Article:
Behavioral Health Response Program


The Behavioral Health Response Program is a co-responder program that pairs law enforcement officers with behavioral health specialists to respond to calls for service that involve persons with mental illness, behavioral health crisis and emotionally charged situations. The teams utilize the combined expertise of the deputy and the behavioral health specialist to de-escalate situations and help get individuals the appropriate mental health services they need. Co-responders also provide clinical assessments including M1 holds and relieving deputies of providing behavioral health services that have generally been placed on them. 

Under general supervision of the ACSO Program Manager, there are five full-time licensed clinicians who work alongside sheriff deputies. 

Co-responders assist with mandatory reporting to appropriate agencies, safely transporting individuals to hospital emergency rooms or walk-in centers and connect individuals with services that can provide continued behavioral health support.

Crisis Intervention Program

The Crisis Intervention Team (CIT) is a community effort, bringing law enforcement officers and the stakeholders together for the common goals of safety, understanding and service to the mentally ill and their families. According to the National Alliance on Mental Illness (NAMI), one in five families are directly affected by severe mental illness, either having a family member or a friend who is mentally ill.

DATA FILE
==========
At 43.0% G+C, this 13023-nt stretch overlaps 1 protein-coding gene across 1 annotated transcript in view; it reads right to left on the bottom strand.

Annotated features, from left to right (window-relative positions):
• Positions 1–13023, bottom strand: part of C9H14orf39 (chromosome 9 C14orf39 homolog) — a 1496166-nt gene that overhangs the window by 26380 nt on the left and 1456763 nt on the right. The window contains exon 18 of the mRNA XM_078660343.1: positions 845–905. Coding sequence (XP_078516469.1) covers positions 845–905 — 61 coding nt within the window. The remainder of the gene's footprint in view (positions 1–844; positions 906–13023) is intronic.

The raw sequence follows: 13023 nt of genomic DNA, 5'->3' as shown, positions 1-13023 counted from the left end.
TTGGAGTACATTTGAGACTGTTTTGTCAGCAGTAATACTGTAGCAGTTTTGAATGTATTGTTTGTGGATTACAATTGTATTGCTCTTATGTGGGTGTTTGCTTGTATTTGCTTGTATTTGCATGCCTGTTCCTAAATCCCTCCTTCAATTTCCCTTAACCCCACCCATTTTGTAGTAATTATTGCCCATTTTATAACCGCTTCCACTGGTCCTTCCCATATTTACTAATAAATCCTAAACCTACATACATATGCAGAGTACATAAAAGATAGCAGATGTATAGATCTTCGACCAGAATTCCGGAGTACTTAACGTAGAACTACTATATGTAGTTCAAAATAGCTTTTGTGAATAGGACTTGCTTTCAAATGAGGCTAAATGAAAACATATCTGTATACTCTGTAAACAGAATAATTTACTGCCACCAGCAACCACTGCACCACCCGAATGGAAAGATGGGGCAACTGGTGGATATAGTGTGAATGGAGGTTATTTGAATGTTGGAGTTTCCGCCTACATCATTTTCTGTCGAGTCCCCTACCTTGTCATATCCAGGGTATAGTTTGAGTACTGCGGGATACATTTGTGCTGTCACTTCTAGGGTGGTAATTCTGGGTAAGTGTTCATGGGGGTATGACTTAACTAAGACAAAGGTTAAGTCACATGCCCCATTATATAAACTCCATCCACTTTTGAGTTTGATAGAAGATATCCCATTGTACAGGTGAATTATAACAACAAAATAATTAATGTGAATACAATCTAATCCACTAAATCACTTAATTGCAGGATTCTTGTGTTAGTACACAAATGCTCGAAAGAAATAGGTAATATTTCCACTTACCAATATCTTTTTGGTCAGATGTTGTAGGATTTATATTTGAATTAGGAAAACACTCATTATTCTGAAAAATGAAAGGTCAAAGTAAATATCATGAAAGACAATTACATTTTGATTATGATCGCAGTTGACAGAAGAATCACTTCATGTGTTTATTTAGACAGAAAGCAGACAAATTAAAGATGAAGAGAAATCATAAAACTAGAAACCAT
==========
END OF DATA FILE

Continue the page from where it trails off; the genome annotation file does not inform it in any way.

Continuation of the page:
The CIT model has been instrumental in offering specially trained deputies to respond to immediate crisis calls, ongoing training of CIT deputies and establishments of partnerships of law enforcement, NAMI, mental health providers and mental health consumers.

When available, CIT deputies along with co-responders called upon to respond to crisis calls that present them with complex issues relating to mental illness, co-occurring disorders, and developmental disabilities. When a co-responder is unavailable to respond and assist with these types of calls, deputies will make a CIT referral to the Behavioral Health Response Program for follow up. CIT deputies also perform their regular assignment as patrol deputies.


  • To facilitate the return of deputies to their patrol duties 
  • To provide a more appropriate response to mental health crisis
  • To reduce involuntary psychiatric hospitalizations
  • To reduce repeated mental health encounters with law enforcement

Contact Information: Email Behavioral Health Response Program Manager, Julie Jacobs